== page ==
How to use plugs from Argentina in Brazil
Plugs, sockets, adapters and other information needed for travelling from Argentina to Brazil in this page. If you want a report for other countries, re-start the wizard to find to electric adapters for your trip here.
Quick Chart at-a-glance
|Plugs Type:||C, I.||A, B, C, I, N.|
If you are electrical savvy, perhaps the previous chart is all you need. If this is not the case, you can continue reading and discover what the chart is saying!
Plugs and Sockets at each country
In Argentina the following plugs are used: (includes Patagonia, Buenos Aires, Salta, Iguazú, Bariloche, Usuahia, Rosario, Tigre.)
|Plug Type C||Plug Type I|
|Outlet Type C||Outlet Type I|
Considerations for Argentina
Argentinian electrical network is stable and the 3rd major energy producer in Latin America. You should not expect major issues in the country.
... and in Brazil you will use: (includes Brasília, Rio de Janeiro, São Paulo, Salvador, Belo Horizonte, Recife, Manaus.)
|Plug Type A||Plug Type B||Plug Type C||Plug Type I||Plug Type N|
|Outlet Type A||Outlet Type B||Outlet Type C||Outlet Type I||Outlet Type N|
Considerations for Brazil
Multiple readers have reported that Brazil uses mostly type "C" and 220V (hotels and big cities). Officially the plug type "N" is the definite and standard nowadays, it can be used with plugs type "C". How much and and to what extend the standard is enforced is unknown to us and it will depend on where you go, expect high variance in its enforce.
Considering Brazil is a big country, it might be possible your location might be using 110V and flat type plugs (A & B). Sockets type "I" are less common but still possible to find them, i.e. in an air-con. We keep the lesser common outlet-types and voltages in our database for your consideration.
Take extreme care: the electric network is not homogeneous
Different voltages are used within the countries. So perhaps different voltages are used in different regions or cities. You will have to exercise extreme caution about this. Before pluging any electric device, you should check your device voltage and you must ask a local for the voltage used in the electric network. If you move to different city or region, you should ask again. Using electric devices in different voltage network could incurr in a broken device and even fire. Please read further the page for more information.
On the positive side, nowadays many devices will switch automatically to the network voltage and they will work just fine, i.e. mobile phone chargers are typically multi-voltage (but please, do actually check your own).
High-power devices don't usually handle different voltages due to the high-currents involved i.e. anything that its main purpose involves generating heat (or cold) like hair driers, baby bottle warmers, kettles, etc. On the contrary, modern low-power devices are likely to auto-detect and auto-adapt to different voltages i.e. usb chargers, laptop chargers, etc.
You might either need a step up voltage converter, a step down voltage converter, or maybe, nothing at all. When a country electronic grid is not homogenous, there is not much we can help but ask you to exercise caution.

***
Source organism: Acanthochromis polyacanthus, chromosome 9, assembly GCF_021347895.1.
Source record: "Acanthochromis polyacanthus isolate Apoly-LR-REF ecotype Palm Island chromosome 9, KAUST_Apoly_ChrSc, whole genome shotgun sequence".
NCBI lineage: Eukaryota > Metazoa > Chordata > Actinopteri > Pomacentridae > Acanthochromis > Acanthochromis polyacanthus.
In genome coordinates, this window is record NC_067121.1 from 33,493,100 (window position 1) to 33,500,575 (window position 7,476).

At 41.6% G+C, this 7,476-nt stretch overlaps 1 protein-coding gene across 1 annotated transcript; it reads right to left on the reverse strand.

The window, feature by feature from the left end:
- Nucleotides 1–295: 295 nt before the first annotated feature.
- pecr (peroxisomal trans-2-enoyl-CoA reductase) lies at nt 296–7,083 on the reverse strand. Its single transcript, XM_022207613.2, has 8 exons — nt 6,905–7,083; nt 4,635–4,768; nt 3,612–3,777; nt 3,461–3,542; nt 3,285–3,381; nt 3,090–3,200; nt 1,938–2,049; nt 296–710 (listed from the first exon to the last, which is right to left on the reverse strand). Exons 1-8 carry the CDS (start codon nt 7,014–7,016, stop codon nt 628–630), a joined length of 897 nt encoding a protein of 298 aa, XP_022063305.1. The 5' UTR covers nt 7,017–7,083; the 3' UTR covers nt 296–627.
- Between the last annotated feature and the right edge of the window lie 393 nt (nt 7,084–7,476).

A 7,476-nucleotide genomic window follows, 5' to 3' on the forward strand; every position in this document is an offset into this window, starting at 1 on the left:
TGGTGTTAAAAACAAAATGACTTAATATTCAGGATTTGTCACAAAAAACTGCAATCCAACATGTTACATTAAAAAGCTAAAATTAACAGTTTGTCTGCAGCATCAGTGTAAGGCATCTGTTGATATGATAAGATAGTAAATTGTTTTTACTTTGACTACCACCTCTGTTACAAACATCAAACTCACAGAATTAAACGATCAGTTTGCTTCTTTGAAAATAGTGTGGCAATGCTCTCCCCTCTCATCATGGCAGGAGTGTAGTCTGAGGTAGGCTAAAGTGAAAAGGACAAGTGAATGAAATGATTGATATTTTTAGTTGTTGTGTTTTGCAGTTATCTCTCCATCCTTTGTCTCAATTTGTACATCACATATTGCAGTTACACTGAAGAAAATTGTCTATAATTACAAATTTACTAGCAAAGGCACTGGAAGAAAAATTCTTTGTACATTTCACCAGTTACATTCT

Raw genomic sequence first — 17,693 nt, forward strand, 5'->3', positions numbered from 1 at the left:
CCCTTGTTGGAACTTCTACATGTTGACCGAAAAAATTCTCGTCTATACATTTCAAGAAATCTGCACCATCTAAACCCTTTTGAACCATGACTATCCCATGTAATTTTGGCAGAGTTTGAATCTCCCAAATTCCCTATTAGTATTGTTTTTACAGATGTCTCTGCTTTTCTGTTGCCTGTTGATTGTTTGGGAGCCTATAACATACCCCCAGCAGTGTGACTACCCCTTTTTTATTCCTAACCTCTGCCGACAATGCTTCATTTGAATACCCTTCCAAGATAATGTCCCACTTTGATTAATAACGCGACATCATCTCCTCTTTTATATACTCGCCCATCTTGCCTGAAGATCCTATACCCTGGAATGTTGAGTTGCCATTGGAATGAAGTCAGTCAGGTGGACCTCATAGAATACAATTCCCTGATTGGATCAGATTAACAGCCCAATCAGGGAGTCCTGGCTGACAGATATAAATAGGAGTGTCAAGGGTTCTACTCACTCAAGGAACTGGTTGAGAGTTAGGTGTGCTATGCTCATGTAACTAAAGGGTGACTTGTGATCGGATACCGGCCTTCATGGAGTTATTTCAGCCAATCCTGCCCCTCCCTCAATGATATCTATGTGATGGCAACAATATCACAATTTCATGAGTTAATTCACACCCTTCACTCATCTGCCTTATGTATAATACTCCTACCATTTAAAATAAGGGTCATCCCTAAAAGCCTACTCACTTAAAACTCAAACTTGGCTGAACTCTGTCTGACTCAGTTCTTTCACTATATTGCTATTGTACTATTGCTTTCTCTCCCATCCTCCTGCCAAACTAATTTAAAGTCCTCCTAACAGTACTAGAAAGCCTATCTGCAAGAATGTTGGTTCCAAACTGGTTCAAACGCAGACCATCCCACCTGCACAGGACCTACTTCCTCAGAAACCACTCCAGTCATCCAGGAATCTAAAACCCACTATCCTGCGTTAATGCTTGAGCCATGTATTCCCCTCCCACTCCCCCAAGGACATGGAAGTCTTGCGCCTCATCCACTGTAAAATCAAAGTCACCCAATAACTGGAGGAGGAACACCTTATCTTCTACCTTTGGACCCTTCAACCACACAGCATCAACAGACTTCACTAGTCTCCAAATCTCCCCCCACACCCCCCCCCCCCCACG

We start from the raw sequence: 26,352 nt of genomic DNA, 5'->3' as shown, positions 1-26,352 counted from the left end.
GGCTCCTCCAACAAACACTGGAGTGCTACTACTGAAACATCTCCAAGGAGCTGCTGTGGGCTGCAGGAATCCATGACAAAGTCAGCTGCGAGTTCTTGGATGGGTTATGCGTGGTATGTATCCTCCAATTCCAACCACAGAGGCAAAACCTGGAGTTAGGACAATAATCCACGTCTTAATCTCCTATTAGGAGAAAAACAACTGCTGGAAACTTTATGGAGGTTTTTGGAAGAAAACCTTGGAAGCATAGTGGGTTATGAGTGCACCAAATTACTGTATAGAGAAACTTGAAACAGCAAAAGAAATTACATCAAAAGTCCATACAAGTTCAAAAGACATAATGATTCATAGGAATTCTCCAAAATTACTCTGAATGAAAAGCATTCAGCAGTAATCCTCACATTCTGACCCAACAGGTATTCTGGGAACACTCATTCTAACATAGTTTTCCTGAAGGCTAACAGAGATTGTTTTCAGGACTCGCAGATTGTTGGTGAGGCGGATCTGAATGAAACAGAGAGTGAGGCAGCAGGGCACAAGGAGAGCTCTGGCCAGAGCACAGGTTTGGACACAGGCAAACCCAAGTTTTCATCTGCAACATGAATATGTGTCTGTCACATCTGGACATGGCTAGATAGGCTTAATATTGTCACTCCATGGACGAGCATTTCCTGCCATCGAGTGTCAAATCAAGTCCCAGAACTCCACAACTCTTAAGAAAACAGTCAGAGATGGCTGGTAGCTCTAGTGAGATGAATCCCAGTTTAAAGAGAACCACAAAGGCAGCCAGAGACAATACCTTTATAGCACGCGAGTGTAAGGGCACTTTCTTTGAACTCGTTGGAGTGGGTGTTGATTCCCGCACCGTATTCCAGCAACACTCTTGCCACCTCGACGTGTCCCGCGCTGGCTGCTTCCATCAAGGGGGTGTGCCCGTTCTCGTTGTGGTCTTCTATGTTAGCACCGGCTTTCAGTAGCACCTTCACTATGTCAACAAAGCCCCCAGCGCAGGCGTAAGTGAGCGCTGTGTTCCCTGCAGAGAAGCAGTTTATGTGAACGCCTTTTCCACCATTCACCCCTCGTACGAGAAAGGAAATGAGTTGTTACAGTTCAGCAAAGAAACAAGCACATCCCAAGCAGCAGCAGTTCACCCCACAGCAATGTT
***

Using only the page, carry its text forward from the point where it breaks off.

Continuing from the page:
Some connectors are used in both countries
You will be able to plug the devices directly in Brazil (please read other sections of this reports in regards to voltage, etc.). Perhaps you will need adapters for some sockets, but it is usually easier to find adapters at destination if your plug is already being used in the country. Sometimes different cities uses different systems, you might need to do a bit more of research. If you find more information please let us know.
Lists of adapters you can use in your travel:
This adapter allows you to use plugs type: A, B, C, D, E, F, G, H, I, J, K, L, M, N into outlets type: B.
This adapter allows you to use plugs type: A, B, C, D, E, F, G, H, I, J, K, L, M, N into outlets type: I.
This adapter allows you to use plugs type: A, B, C, D, E, F, G, M into outlets type: I.
This adapter allows you to use plugs type: C, D, E, F, G, M into outlets type: A, B.
This adapter is probably illegal in some countries, we put it here for educational purposes; it does not have earth connection but it allows earthed plugs to be connected to it. It has no finger-terminal protection. Try to go for a more expensive and safer alternative.
This adapter allows you to use plugs type: C, E, F into outlets type: A, B.
Simple, small and cheap. You can buy half a dozen of them for almost no money and they will not occupy space in your travel bag. its drawback, it does not have earth-connection but it might not be required for some devices.
This adapter allows you to use plugs type: A, B, D, G, I, M into outlets type: C, E, F, L.
This adapter has a safety protection so you don't plug only one terminal into the adapter while touching the other with your finger, because it is generic, when you buy it pay attention to this safety mechanism. Overall a good adapter that has the earth connection pass-though (notice the metallic connector on the side.)
Adapters you can buy
You can buy the following multi-purpose adapters from Amazon. Please also take a look at the recommended gadgets for your trip.
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No equal Hertz
This is not a big issue. Unless you are using an electric alarm clock or some motors when speed is an issue. Explanation: Some alarm clocks uses the frequency of electricity network to measure time. So, time shifts could be experimented. Almost every home electronic device works perfectly with different Hertz.
Finally, by the way ...